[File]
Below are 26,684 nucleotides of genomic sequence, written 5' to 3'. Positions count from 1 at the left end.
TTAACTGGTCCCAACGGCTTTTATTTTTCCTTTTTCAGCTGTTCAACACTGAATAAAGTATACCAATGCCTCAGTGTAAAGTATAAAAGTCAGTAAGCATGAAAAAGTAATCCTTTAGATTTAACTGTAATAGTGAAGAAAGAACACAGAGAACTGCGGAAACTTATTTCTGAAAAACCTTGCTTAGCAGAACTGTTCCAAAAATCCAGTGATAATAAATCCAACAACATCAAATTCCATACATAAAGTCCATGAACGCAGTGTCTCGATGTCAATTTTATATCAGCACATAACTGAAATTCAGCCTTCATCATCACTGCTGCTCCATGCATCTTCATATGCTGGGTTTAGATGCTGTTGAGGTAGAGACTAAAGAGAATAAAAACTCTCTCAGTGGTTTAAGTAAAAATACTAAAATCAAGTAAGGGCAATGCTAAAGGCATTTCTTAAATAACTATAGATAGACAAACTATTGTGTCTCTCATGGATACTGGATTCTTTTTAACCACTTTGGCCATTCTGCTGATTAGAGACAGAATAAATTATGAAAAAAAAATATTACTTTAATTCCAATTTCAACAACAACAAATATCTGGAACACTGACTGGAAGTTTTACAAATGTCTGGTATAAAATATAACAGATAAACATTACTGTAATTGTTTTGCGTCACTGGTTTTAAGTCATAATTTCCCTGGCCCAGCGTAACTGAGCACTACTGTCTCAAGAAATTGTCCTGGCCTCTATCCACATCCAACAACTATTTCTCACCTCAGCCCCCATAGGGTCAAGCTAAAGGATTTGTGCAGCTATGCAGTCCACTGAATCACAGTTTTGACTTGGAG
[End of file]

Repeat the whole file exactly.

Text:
Below are 26,684 nucleotides of genomic sequence, written 5' to 3'. Positions count from 1 at the left end.
TTAACTGGTCCCAACGGCTTTTATTTTTCCTTTTTCAGCTGTTCAACACTGAATAAAGTATACCAATGCCTCAGTGTAAAGTATAAAAGTCAGTAAGCATGAAAAAGTAATCCTTTAGATTTAACTGTAATAGTGAAGAAAGAACACAGAGAACTGCGGAAACTTATTTCTGAAAAACCTTGCTTAGCAGAACTGTTCCAAAAATCCAGTGATAATAAATCCAACAACATCAAATTCCATACATAAAGTCCATGAACGCAGTGTCTCGATGTCAATTTTATATCAGCACATAACTGAAATTCAGCCTTCATCATCACTGCTGCTCCATGCATCTTCATATGCTGGGTTTAGATGCTGTTGAGGTAGAGACTAAAGAGAATAAAAACTCTCTCAGTGGTTTAAGTAAAAATACTAAAATCAAGTAAGGGCAATGCTAAAGGCATTTCTTAAATAACTATAGATAGACAAACTATTGTGTCTCTCATGGATACTGGATTCTTTTTAACCACTTTGGCCATTCTGCTGATTAGAGACAGAATAAATTATGAAAAAAAAATATTACTTTAATTCCAATTTCAACAACAACAAATATCTGGAACACTGACTGGAAGTTTTACAAATGTCTGGTATAAAATATAACAGATAAACATTACTGTAATTGTTTTGCGTCACTGGTTTTAAGTCATAATTTCCCTGGCCCAGCGTAACTGAGCACTACTGTCTCAAGAAATTGTCCTGGCCTCTATCCACATCCAACAACTATTTCTCACCTCAGCCCCCATAGGGTCAAGCTAAAGGATTTGTGCAGCTATGCAGTCCACTGAATCACAGTTTTGACTTGGAG